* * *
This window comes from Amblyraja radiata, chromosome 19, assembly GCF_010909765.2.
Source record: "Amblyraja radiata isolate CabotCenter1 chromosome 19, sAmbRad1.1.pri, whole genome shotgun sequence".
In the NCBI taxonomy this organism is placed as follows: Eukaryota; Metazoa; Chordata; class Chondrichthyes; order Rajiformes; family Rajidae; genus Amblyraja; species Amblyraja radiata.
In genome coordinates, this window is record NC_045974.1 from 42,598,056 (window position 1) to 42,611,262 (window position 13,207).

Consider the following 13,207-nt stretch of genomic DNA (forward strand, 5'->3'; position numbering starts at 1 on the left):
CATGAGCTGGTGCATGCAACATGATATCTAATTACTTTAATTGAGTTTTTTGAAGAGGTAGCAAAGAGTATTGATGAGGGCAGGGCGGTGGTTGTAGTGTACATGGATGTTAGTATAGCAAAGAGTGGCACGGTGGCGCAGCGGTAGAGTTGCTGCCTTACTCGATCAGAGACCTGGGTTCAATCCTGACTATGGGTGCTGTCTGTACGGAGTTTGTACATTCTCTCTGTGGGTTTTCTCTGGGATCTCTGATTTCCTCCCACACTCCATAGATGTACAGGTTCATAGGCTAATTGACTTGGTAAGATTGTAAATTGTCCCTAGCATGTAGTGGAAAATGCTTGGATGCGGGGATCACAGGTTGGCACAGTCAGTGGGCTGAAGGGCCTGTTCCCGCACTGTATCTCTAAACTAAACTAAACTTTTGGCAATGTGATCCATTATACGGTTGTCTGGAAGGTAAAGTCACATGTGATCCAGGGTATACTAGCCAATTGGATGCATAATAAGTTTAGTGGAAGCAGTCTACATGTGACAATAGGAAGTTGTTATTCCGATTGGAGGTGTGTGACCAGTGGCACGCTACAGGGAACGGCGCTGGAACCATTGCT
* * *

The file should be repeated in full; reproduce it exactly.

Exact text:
This window comes from Amblyraja radiata, chromosome 19, assembly GCF_010909765.2.
Source record: "Amblyraja radiata isolate CabotCenter1 chromosome 19, sAmbRad1.1.pri, whole genome shotgun sequence".
In the NCBI taxonomy this organism is placed as follows: Eukaryota; Metazoa; Chordata; class Chondrichthyes; order Rajiformes; family Rajidae; genus Amblyraja; species Amblyraja radiata.
In genome coordinates, this window is record NC_045974.1 from 42,598,056 (window position 1) to 42,611,262 (window position 13,207).

Consider the following 13,207-nt stretch of genomic DNA (forward strand, 5'->3'; position numbering starts at 1 on the left):
CATGAGCTGGTGCATGCAACATGATATCTAATTACTTTAATTGAGTTTTTTGAAGAGGTAGCAAAGAGTATTGATGAGGGCAGGGCGGTGGTTGTAGTGTACATGGATGTTAGTATAGCAAAGAGTGGCACGGTGGCGCAGCGGTAGAGTTGCTGCCTTACTCGATCAGAGACCTGGGTTCAATCCTGACTATGGGTGCTGTCTGTACGGAGTTTGTACATTCTCTCTGTGGGTTTTCTCTGGGATCTCTGATTTCCTCCCACACTCCATAGATGTACAGGTTCATAGGCTAATTGACTTGGTAAGATTGTAAATTGTCCCTAGCATGTAGTGGAAAATGCTTGGATGCGGGGATCACAGGTTGGCACAGTCAGTGGGCTGAAGGGCCTGTTCCCGCACTGTATCTCTAAACTAAACTAAACTTTTGGCAATGTGATCCATTATACGGTTGTCTGGAAGGTAAAGTCACATGTGATCCAGGGTATACTAGCCAATTGGATGCATAATAAGTTTAGTGGAAGCAGTCTACATGTGACAATAGGAAGTTGTTATTCCGATTGGAGGTGTGTGACCAGTGGCACGCTACAGGGAACGGCGCTGGAACCATTGCT